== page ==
BMW Widens Recall to 489,000 Autos on Engine-Bolt FaultChristoph Rauwald
Bayerische Motoren Werke AG, the largest maker of luxury cars, is recalling 489,000 vehicles worldwide due to a possible engine-bolt defect, widening a repair program that was initiated in China.
No accidents or injuries have been reported related to the fault in some six-cylinder engines, Bernhard Santer, a spokesman for the Munich-based manufacturer, said today by phone. Vehicles affected include 156,000 cars in North America, as well as 232,098 autos in China that were announced for recall within the past month.
Recalls are increasing worldwide as regulators tighten scrutiny and carmakers seek to avoid harm to their reputations after questions about whether flaws are disclosed soon enough. Toyota Motor Corp. issued its second-biggest recall announcement earlier this month. General Motors Co. said yesterday it anticipates taking a first-quarter charge of $1.3 billion primarily for the cost of recall-related repairs.
“What we’re seeing these days is a culture change in the automotive industry,” said Christoph Stuermer, lead analyst for PricewaterhouseCoopers’s Autofacts forecasting service. “The general quality of cars has improved significantly. But manufacturers are increasingly recalling vehicles as a precautionary measure.”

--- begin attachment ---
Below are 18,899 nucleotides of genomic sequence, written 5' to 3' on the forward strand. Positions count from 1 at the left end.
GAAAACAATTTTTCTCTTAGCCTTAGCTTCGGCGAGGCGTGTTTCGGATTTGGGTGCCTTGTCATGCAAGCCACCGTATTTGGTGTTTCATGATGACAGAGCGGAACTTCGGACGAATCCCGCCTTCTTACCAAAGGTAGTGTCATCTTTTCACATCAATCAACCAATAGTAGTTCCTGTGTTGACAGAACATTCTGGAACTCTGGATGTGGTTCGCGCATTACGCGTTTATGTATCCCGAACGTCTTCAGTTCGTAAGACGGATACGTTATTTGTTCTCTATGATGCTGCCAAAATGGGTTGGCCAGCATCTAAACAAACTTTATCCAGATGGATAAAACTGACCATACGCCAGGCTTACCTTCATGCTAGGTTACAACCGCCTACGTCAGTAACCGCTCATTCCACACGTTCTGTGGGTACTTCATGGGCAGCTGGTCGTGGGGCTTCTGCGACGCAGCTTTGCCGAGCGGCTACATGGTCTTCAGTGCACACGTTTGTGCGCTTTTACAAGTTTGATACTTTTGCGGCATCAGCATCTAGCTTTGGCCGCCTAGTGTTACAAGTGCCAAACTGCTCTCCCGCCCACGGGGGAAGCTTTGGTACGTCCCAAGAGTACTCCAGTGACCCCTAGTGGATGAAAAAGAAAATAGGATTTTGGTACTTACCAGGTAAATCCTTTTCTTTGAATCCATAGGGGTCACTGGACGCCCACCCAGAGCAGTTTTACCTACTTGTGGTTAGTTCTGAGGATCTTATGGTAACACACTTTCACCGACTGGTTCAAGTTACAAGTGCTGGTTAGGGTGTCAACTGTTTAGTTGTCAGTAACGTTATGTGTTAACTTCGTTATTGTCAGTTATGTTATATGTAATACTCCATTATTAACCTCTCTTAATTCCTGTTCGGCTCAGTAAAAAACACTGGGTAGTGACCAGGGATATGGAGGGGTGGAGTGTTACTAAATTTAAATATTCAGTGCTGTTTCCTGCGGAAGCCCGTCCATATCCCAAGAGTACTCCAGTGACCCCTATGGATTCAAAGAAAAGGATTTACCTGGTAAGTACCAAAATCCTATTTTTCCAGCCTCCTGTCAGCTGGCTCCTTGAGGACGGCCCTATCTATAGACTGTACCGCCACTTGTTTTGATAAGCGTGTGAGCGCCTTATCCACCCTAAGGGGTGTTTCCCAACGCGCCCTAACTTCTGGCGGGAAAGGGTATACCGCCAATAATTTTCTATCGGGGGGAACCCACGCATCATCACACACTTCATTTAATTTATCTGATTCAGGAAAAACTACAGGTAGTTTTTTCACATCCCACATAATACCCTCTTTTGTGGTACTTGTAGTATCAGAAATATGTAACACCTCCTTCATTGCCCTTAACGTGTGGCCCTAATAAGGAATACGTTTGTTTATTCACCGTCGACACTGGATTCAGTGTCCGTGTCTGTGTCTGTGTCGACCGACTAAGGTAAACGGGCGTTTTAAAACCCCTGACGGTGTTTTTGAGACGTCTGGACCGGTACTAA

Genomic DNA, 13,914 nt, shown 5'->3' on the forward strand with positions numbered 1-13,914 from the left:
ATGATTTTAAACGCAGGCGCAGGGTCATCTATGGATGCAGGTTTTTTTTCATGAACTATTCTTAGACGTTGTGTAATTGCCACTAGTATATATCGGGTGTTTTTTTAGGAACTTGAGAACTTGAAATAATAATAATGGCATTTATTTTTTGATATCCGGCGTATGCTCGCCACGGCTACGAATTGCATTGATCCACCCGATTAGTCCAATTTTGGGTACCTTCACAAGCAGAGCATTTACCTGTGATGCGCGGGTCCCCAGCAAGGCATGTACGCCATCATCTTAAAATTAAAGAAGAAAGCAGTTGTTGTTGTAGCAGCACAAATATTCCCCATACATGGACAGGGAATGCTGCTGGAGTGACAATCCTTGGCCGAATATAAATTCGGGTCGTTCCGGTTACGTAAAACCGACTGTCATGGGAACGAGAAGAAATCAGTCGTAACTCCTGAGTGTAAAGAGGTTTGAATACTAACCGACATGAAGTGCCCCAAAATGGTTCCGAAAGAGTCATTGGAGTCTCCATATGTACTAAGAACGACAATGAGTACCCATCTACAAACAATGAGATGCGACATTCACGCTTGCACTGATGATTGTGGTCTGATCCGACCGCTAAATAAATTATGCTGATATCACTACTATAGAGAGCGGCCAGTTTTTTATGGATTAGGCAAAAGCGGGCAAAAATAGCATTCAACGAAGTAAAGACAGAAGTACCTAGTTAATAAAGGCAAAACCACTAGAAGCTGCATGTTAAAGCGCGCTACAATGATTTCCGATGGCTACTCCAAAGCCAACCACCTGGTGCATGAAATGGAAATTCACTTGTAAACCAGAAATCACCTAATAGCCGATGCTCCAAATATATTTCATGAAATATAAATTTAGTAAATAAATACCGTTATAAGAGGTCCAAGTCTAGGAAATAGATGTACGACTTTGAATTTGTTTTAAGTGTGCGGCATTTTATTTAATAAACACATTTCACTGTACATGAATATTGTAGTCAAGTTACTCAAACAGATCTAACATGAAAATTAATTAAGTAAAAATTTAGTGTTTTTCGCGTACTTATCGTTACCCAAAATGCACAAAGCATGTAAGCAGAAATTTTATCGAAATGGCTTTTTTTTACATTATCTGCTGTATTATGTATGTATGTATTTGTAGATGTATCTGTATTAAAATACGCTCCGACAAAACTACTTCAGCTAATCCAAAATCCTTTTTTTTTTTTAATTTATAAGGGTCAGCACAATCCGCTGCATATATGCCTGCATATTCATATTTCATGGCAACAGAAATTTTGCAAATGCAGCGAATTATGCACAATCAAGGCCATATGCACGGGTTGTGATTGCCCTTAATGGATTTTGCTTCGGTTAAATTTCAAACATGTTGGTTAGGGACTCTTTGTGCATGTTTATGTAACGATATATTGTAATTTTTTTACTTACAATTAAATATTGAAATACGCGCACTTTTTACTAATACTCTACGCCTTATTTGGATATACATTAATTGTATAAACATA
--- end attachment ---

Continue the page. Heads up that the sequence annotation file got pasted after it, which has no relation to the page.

BMW fell 0.3 percent to 90.21 euros in Frankfurt trading. The stock has gained 31 percent over the past 12 months, valuing the manufacturer at 57.9 billion euros ($80.4 billion).
Most of BMW’s lineup is available with six-cylinder engines, including cars such as the top-of-the-line 7-Series and up-market 5-Series sedans and the X3 and X5 sport-utility vehicles. Santer didn’t provide details on the models being called in for repairs.
In affected cars, a light may come on advising the driver to have the engine checked, Santer said. The vehicle can still be driven to the nearest repair garage with reduced engine power, he said.
GM is recalling 2.59 million vehicles to fix potentially faulty ignition switches following incidents that caused cars to lose power, including accidents linked to at least 13 deaths. Detroit-based GM is being investigated by U.S. authorities over questions of why the notice took place years after the flaw was first detected. The company has suspended two engineers from the team that worked on the components.
Toyota, roiled by a crisis over unintended acceleration in 2009 and 2010, earlier this week announced it was recalling 6.39 million cars to fix defects such as cables that could prevent airbags from deploying and windshield-wiper motors that may break down and cause brake lamps to stop working. Fiat SpA’s Chrysler detected a fault in 867,795 Jeep Grand Cherokee and Dodge Durango SUVs and is installing a shield to protect brake boosters from water corrosion.
Herbert Diess, the head of BMW’s research and development, said at a March 19 press conference that the manufacturer’s data on breakdowns and guarantee services show vehicle quality is at “a good level.” While the number of recalls has “hardly changed” in recent years, “the number of affected vehicles per recall went up.”
Such increases may become an industry trend because of widening standardization of technology and components used across a range of vehicles, Chief Executive Officer Norbert Reithofer said at the briefing.